“A dispute that arises from a firm’s lack of supervision over its brokers arises in connection with its business activities.” Vestax Securities Corp. v. McWood, 280 F.3d 1078, 1082 (6th Cir. 2002)(quoting John Hancock, 254 F.3d at 58-59 (Therefore, having determined that the current dispute (i) is between customers and persons associated with Vestax, and (ii) arises in connection with Vestax’s alleged negligent supervision of its registered agents); John Hancock, 254 F.3d at 58-59 (same); MONY Secs. Corp. v. Bornstein, 250 F. Supp. 2d 1352, 1357 (M.D. Fla. 2003) (same); Hornor, Townsend & Kent, Inc. v. Hamilton, 218 F. Supp. 2d 1369, 1384 (N.D. Ga. 2002) (same); First Montauk Secs. Corp. v. Four Mile Ranch Dev. Co., Inc., 65 F. Supp. 2d 1371, 1379 (S.D. Fla. 1999) (same)(quoting, Thomas H. Oehmke, Commercial Arbitration § 28:14 (2003) (“A dispute that arises from a securities brokerage firm’s lack of supervision over its brokers arises in connection with its business”); Spear, Leeds & Kellogg v. Central Life Assurance Co., 85 F.3d 21, 29 (2d Cir.)(because Defendants’ claims arise in connection with the supervision of two of those representatives, they arise in connection with Plaintiff’s business)(applying analogous New York Stock Exchange rules), cert. denied, 519 U.S. 1040 (1996).
Business activities include the supervision of its registered representatives and the activities conducted at branch offices. Royal Alliance Associates, Inc. v. Wischmeyer, 897 F. Supp. 783 (S.D.N.Y. 1995); Royal Alliance Assoc. v. Davis, 897 F. Supp. 783, 788 (S.D.N.Y. 1995)(A dispute that arises from a firm’s lack of supervision over its brokers “arises in connection with its business activities”).
In May 1998, the NASD issues Notice to Members 98-39, reminding members of their Supervisory And Inspection Obligations, and suggesting that “Members should note the Royal Alliance” decision, which among other things “emphasized the need for close attention to supervision of small, dispersed offices.” NASD Notice to Members 98-38 at 274 (May 1998).
NASD 98-38 also stated that:
The purpose of this Notice is to remind members of their supervisory and inspection obligations for all of their associated persons and offices. Member firms must supervise all of their associated persons—regardless of location, compensation or employment arrangement, or registration status—in accordance with the NASD By-Laws and Rules. The fact that an associated person conducts business at an unregistered office or is compensated as an independent contractor does not alter the obligations of the individual and the firm to comply fully with all applicable securities
NASD Notice to Members 98-38 at 273 (May 1998).
In June 1999, the NASD issued Notice to Members 99-45, offering specific guidance as to the types of activities a member must review that occur at each of its offices, and again recognizing that:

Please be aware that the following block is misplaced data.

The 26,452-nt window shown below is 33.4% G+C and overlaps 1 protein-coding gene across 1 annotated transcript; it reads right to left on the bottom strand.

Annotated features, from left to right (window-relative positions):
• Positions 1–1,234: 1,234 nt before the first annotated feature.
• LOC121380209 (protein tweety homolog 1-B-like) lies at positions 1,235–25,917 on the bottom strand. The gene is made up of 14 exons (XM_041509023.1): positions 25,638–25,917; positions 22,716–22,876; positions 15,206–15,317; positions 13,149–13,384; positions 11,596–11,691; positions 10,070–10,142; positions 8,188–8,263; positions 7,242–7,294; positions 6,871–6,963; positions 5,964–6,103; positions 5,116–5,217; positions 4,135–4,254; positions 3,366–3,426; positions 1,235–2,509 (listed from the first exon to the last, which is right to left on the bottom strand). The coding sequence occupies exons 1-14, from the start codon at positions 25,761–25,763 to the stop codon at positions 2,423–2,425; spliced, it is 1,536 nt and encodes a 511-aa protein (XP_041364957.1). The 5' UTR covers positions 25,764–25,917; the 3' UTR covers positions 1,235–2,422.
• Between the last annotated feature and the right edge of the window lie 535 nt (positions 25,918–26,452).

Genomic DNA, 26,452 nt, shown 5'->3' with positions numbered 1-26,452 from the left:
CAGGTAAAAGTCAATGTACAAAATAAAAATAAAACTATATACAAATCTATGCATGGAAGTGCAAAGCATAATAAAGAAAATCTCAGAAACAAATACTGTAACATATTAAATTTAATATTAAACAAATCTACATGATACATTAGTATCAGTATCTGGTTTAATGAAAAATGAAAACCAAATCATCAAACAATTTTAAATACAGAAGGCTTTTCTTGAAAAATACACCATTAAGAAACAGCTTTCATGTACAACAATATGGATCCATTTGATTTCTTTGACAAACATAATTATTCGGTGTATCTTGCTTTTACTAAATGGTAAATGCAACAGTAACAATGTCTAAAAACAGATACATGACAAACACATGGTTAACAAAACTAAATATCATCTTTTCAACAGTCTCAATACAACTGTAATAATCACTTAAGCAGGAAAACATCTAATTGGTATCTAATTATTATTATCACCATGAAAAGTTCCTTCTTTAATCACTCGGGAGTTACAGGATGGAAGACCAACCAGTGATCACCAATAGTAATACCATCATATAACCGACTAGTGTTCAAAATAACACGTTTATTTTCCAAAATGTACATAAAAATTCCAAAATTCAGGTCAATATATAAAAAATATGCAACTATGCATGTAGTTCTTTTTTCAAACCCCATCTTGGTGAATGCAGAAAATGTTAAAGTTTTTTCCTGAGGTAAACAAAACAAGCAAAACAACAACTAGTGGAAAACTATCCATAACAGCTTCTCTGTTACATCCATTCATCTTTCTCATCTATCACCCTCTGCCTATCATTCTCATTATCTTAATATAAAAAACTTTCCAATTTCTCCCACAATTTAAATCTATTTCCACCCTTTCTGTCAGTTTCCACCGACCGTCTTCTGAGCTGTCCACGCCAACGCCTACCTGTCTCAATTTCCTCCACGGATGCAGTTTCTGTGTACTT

Some associated persons working in these unregistered offices may be involved in other business enterprises, such as insurance, real estate sales, accounting, tax planning, or investment advisory services, and consequently may be classified for compensation purposes as part-time employees or independent contractors. Some unregistered offices also operate as separate business entities under
names other than those of the members.
While the NASD does not encourage or discourage such arrangements, a large number of geographically diverse offices presents the potential that sales practice problems will not be as quickly identified as in larger, centralized branch offices. This increased potential must be taken into account when drafting supervisory procedures.
NASD issued Notice to Members 99-45 at 296 (June 1999)(Appendix “H”); See also, Sarah B. Estes, Supervision of Independent Broker Dealers: From Royal Alliance to NTM 99-45, North American Securities Administrator Assoc., Enforcement Law Reporter (2000)(supervision of non-traditional broker-dealer network offices).
Similarly, in March 2004, the SEC issued Staff Legal Bulletin No. 17, concerning: Remote Office Supervision (and again referencing the Royal Alliance decision in a footnote), and
expressing the Staff’s concern that:
Some broker-dealer firms have geographically dispersed offices staffed by only a few people, and many are not subject to onsite supervision. Their distance from compliance and supervisory personnel can make it easier for registered representatives (representatives) and other employees in these offices to carry out and conceal violations of the securities laws. Staff Legal Bulletin No 17. (March 19, 2004).
As at least one commentator has suggested, the structure of non-traditional firms has made it inherently difficult for such broker-dealers to properly design, implement, and maintain a supervisory structure capable of preventing selling away cases. In fact, the United States Securities Exchange Commission has found that the “mere existence of a remote office where a registered representative is engaging in outside business activity constitutes a red flag where, by nature of the business, the representative creates a potential vehicle by which he may carry out or conceal violations of the securities laws.”
Accordingly, a dispute that arises from a firm’s lack of supervision over its brokers arises in connection with its business, and these claims, pursuant to FINRA Rules are required to be submitted to arbitration.
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